Currently, a mining company has a share price of $6 and pays constant annual dividends of$0.50. The next dividend will be paid in 1 year. Suddenly and unexpectedly the mining company announces that due to higher than expected profits, all of these windfall profits will be paid as a special dividend of $0.30 in 1 year. If investors believe that the windfall profits and dividend is a one-off event, what will be the new share price? If investors believe that the additional dividend is actually permanent and will continue to be paid, what will be the new share price? Assume that the required return on equity is unchanged. Choose from the following, where the first share price includes the one-off increase in earnings and dividends for the first year only $(P_\text{0 one-off})$ , and the second assumes that the increase is permanent $(P_\text{0 permanent})$: Note: When a firm makes excess profits they sometimes pay them out as special dividends. Special dividends are just like ordinary dividends but they are one-off and investors do not expect them to continue, unlike ordinary dividends which are expected to persist. A company conducts a 1 for 5 rights issue at a subscription price of$7 when the pre-announcement stock price was $10. What is the percentage change in the stock price and the number of shares outstanding? The answers are given in the same order. Ignore all taxes, transaction costs and signalling effects. Question 625 dividend re-investment plan, capital raising Which of the following statements about dividend re-investment plans (DRP's) is NOT correct? A continuously compounded monthly return of 1% $(r_\text{cc monthly})$ is equivalent to a continuously compounded annual return $(r_\text{cc annual})$ of: Fred owns some Commonwealth Bank (CBA) shares. He has calculated CBA’s monthly returns for each month in the past 20 years using this formula: $$r_\text{t monthly}=\ln⁡ \left( \dfrac{P_t}{P_{t-1}} \right)$$ He then took the arithmetic average and found it to be 1% per month using this formula: $$\bar{r}_\text{monthly}= \dfrac{ \displaystyle\sum\limits_{t=1}^T{\left( r_\text{t monthly} \right)} }{T} =0.01=1\% \text{ per month}$$ He also found the standard deviation of these monthly returns which was 5% per month: $$\sigma_\text{monthly} = \dfrac{ \displaystyle\sum\limits_{t=1}^T{\left( \left( r_\text{t monthly} - \bar{r}_\text{monthly} \right)^2 \right)} }{T} =0.05=5\%\text{ per month}$$ Which of the below statements about Fred’s CBA shares is NOT correct? Assume that the past historical average return is the true population average of future expected returns. Here is a table of stock prices and returns. Which of the statements below the table is NOT correct?  Price and Return Population Statistics Time Prices LGDR GDR NDR 0 100 1 50 -0.6931 0.5 -0.5 2 100 0.6931 2 1 Arithmetic average 0 1.25 0.25 Arithmetic standard deviation 0.9802 1.0607 1.0607 Chinese people usually quote the Chinese Yuan or Renminbi in RMB per 1 USD. For example, in October 2015 the Chinese Renminbi was 6.35 RMB per USD. Is this an or terms quote? If the USD appreciates against the AUD, the European terms quote of the AUD will or ? The Chinese government attempts to fix its exchange rate against the US dollar and at the same time use monetary policy to fix its interest rate at a set level. To be able to fix its exchange rate and interest rate in this way, what does the Chinese government actually do? 1. Adopts capital controls to prevent financial arbitrage by private firms and individuals. 2. Adopts the same interest rate (monetary policy) as the United States. 3. Fixes inflation so that the domestic real interest rate is equal to the United States' real interest rate. Which of the above statements is or are true? A company advertises an investment costing$1,000 which they say is underpriced. They say that it has an expected total return of 15% pa, but a required return of only 10% pa. Of the 15% pa total expected return, the dividend yield is expected to always be 7% pa and rest is the capital yield.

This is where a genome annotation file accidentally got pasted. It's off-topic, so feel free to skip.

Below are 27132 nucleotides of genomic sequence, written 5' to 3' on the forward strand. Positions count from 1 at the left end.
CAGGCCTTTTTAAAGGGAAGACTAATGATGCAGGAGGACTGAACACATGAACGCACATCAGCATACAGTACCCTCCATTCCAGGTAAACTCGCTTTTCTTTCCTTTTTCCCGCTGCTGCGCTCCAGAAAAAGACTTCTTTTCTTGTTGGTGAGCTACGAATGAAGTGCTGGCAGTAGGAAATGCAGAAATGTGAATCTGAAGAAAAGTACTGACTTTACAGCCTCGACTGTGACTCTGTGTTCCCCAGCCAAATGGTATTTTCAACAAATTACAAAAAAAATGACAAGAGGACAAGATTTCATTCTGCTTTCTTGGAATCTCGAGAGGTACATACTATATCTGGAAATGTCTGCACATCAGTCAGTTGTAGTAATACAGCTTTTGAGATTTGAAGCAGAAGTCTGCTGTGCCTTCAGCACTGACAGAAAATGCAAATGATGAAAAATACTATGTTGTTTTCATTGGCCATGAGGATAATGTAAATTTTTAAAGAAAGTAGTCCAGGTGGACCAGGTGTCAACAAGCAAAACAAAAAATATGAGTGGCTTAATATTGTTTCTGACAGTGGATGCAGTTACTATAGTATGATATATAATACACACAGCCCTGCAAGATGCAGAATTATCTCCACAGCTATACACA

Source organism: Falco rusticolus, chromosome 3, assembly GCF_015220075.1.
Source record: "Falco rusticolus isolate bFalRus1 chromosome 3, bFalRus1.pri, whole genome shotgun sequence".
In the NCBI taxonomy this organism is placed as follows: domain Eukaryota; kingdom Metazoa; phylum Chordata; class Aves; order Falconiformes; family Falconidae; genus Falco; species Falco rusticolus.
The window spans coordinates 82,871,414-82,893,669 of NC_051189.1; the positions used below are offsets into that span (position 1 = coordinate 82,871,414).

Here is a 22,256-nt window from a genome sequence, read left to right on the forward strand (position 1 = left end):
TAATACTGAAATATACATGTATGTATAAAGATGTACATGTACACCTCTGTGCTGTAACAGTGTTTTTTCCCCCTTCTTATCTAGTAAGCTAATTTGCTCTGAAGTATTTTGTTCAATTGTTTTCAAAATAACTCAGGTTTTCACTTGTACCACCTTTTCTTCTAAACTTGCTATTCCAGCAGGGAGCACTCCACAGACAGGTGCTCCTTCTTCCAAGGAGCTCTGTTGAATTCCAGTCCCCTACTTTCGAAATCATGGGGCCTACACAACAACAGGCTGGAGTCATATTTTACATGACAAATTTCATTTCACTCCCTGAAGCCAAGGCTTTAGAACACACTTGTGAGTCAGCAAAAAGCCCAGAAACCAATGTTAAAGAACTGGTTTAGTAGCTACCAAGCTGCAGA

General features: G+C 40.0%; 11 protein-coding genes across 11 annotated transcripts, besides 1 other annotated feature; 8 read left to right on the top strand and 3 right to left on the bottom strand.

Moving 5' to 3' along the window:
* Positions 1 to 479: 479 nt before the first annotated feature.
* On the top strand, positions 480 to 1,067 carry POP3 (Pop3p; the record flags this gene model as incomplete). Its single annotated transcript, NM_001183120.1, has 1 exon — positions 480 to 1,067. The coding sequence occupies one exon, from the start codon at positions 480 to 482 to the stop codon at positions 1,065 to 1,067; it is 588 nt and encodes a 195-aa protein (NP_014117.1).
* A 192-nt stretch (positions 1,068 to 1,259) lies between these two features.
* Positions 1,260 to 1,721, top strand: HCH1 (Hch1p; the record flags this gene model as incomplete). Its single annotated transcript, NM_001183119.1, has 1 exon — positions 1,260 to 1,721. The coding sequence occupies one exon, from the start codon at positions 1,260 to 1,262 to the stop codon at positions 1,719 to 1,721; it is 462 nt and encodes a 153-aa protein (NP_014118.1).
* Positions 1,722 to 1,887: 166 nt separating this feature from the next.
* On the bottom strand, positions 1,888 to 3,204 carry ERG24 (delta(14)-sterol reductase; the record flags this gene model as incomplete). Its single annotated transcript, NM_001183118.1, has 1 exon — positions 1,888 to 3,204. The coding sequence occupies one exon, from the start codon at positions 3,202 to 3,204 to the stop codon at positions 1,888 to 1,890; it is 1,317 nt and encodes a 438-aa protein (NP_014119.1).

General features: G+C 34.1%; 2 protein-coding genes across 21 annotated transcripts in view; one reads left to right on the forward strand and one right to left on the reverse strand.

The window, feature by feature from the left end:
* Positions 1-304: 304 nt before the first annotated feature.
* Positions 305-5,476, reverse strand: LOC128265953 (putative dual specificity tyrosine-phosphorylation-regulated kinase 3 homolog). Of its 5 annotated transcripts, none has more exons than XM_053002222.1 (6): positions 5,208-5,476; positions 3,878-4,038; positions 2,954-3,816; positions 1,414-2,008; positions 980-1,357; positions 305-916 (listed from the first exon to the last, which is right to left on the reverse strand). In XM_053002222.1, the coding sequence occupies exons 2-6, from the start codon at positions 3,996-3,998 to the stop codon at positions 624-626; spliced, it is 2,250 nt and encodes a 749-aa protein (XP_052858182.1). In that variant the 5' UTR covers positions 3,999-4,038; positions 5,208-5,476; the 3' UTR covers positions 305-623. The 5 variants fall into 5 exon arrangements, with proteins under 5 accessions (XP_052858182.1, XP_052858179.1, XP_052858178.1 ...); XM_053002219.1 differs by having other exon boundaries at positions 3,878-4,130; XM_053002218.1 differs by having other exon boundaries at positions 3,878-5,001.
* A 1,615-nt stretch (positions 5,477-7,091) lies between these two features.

Assuming that the company's statements are correct, what is the NPV of buying the investment if the 15% total return lasts for the next 100 years (t=0 to 100), then reverts to 10% after that time? Also, what is the NPV of the investment if the 15% return lasts forever?